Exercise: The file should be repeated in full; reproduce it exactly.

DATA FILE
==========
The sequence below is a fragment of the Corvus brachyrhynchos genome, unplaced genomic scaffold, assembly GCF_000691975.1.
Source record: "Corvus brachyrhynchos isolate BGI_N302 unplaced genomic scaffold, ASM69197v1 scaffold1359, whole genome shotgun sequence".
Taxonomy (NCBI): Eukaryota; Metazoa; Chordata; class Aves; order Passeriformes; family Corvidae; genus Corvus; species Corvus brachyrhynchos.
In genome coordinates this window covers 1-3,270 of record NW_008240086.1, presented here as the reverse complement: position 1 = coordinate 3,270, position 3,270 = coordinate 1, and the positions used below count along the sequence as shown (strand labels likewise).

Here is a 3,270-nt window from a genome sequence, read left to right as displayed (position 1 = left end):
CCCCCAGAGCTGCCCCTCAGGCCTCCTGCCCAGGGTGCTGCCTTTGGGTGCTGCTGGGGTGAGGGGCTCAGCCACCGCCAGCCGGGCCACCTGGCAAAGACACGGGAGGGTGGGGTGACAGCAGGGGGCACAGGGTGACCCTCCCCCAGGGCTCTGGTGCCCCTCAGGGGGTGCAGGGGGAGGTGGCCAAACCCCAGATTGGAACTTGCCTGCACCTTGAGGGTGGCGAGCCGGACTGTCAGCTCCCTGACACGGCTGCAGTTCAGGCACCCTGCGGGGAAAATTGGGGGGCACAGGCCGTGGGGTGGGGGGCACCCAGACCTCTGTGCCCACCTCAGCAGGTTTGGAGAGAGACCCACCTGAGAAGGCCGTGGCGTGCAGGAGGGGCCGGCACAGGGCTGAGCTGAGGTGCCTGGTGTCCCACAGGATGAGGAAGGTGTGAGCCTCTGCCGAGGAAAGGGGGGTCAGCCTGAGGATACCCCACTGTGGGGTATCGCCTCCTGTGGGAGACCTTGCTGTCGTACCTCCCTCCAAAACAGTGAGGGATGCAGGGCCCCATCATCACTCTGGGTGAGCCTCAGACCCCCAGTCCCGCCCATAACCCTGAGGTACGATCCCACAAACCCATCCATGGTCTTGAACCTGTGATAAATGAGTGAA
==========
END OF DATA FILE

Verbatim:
The sequence below is a fragment of the Corvus brachyrhynchos genome, unplaced genomic scaffold, assembly GCF_000691975.1.
Source record: "Corvus brachyrhynchos isolate BGI_N302 unplaced genomic scaffold, ASM69197v1 scaffold1359, whole genome shotgun sequence".
Taxonomy (NCBI): Eukaryota; Metazoa; Chordata; class Aves; order Passeriformes; family Corvidae; genus Corvus; species Corvus brachyrhynchos.
In genome coordinates this window covers 1-3,270 of record NW_008240086.1, presented here as the reverse complement: position 1 = coordinate 3,270, position 3,270 = coordinate 1, and the positions used below count along the sequence as shown (strand labels likewise).

Here is a 3,270-nt window from a genome sequence, read left to right as displayed (position 1 = left end):
CCCCCAGAGCTGCCCCTCAGGCCTCCTGCCCAGGGTGCTGCCTTTGGGTGCTGCTGGGGTGAGGGGCTCAGCCACCGCCAGCCGGGCCACCTGGCAAAGACACGGGAGGGTGGGGTGACAGCAGGGGGCACAGGGTGACCCTCCCCCAGGGCTCTGGTGCCCCTCAGGGGGTGCAGGGGGAGGTGGCCAAACCCCAGATTGGAACTTGCCTGCACCTTGAGGGTGGCGAGCCGGACTGTCAGCTCCCTGACACGGCTGCAGTTCAGGCACCCTGCGGGGAAAATTGGGGGGCACAGGCCGTGGGGTGGGGGGCACCCAGACCTCTGTGCCCACCTCAGCAGGTTTGGAGAGAGACCCACCTGAGAAGGCCGTGGCGTGCAGGAGGGGCCGGCACAGGGCTGAGCTGAGGTGCCTGGTGTCCCACAGGATGAGGAAGGTGTGAGCCTCTGCCGAGGAAAGGGGGGTCAGCCTGAGGATACCCCACTGTGGGGTATCGCCTCCTGTGGGAGACCTTGCTGTCGTACCTCCCTCCAAAACAGTGAGGGATGCAGGGCCCCATCATCACTCTGGGTGAGCCTCAGACCCCCAGTCCCGCCCATAACCCTGAGGTACGATCCCACAAACCCATCCATGGTCTTGAACCTGTGATAAATGAGTGAA